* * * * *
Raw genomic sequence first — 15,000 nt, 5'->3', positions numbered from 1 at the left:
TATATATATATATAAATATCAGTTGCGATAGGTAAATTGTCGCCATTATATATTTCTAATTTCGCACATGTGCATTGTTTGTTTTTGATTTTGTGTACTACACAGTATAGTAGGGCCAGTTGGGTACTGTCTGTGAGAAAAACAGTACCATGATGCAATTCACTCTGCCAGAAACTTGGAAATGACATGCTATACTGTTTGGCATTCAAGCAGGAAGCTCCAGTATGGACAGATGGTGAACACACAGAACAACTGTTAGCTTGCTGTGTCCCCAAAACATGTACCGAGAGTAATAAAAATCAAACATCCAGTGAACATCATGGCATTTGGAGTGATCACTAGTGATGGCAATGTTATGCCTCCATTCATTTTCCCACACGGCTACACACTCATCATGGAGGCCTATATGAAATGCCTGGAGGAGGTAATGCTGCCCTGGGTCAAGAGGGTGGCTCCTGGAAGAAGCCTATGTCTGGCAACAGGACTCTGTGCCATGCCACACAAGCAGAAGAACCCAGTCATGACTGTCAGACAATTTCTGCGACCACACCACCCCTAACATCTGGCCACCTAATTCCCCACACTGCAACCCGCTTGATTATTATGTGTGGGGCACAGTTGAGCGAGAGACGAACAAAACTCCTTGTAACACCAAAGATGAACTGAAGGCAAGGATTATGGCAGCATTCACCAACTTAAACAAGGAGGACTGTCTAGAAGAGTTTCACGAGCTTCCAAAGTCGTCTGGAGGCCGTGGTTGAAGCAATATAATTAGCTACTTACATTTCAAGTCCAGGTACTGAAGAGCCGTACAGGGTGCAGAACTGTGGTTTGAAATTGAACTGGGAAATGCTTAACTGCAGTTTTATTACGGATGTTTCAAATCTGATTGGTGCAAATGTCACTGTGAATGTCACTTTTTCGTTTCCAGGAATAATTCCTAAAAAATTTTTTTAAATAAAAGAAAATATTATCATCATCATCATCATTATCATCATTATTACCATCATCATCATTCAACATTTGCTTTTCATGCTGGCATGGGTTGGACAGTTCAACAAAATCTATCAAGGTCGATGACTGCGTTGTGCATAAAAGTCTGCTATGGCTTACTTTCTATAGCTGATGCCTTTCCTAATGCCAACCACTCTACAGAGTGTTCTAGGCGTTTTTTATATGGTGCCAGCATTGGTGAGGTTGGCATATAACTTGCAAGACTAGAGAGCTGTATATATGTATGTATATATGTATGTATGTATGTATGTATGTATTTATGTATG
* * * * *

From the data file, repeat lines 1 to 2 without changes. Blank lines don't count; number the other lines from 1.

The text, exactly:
Raw genomic sequence first — 15,000 nt, 5'->3', positions numbered from 1 at the left:
TATATATATATATAAATATCAGTTGCGATAGGTAAATTGTCGCCATTATATATTTCTAATTTCGCACATGTGCATTGTTTGTTTTTGATTTTGTGTACTACACAGTATAGTAGGGCCAGTTGGGTACTGTCTGTGAGAAAAACAGTACCATGATGCAATTCACTCTGCCAGAAACTTGGAAATGACATGCTATACTGTTTGGCATTCAAGCAGGAAGCTCCAGTATGGACAGATGGTGAACACACAGAACAACTGTTAGCTTGCTGTGTCCCCAAAACATGTACCGAGAGTAATAAAAATCAAACATCCAGTGAACATCATGGCATTTGGAGTGATCACTAGTGATGGCAATGTTATGCCTCCATTCATTTTCCCACACGGCTACACACTCATCATGGAGGCCTATATGAAATGCCTGGAGGAGGTAATGCTGCCCTGGGTCAAGAGGGTGGCTCCTGGAAGAAGCCTATGTCTGGCAACAGGACTCTGTGCCATGCCACACAAGCAGAAGAACCCAGTCATGACTGTCAGACAATTTCTGCGACCACACCACCCCTAACATCTGGCCACCTAATTCCCCACACTGCAACCCGCTTGATTATTATGTGTGGGGCACAGTTGAGCGAGAGACGAACAAAACTCCTTGTAACACCAAAGATGAACTGAAGGCAAGGATTATGGCAGCATTCACCAACTTAAACAAGGAGGACTGTCTAGAAGAGTTTCACGAGCTTCCAAAGTCGTCTGGAGGCCGTGGTTGAAGCAATATAATTAGCTACTTACATTTCAAGTCCAGGTACTGAAGAGCCGTACAGGGTGCAGAACTGTGGTTTGAAATTGAACTGGGAAATGCTTAACTGCAGTTTTATTACGGATGTTTCAAATCTGATTGGTGCAAATGTCACTGTGAATGTCACTTTTTCGTTTCCAGGAATAATTCCTAAAAAATTTTTTTAAATAAAAGAAAATATTATCATCATCATCATCATTATCATCATTATTACCATCATCATCATTCAACATTTGCTTTTCATGCTGGCATGGGTTGGACAGTTCAACAAAATCTATCAAGGTCGATGACTGCGTTGTGCATAAAAGTCTGCTATGGCTTACTTTCTATAGCTGATGCCTTTCCTAATGCCAACCACTCTACAGAGTGTTCTAGGCGTTTTTTATATGGTGCCAGCATTGGTGAGGTTGGCATATAACTTGCAAGACTAGAGAGCTGTATATATGTATGTATATATGTATGTATGTATGTATGTATGTATTTATGTATG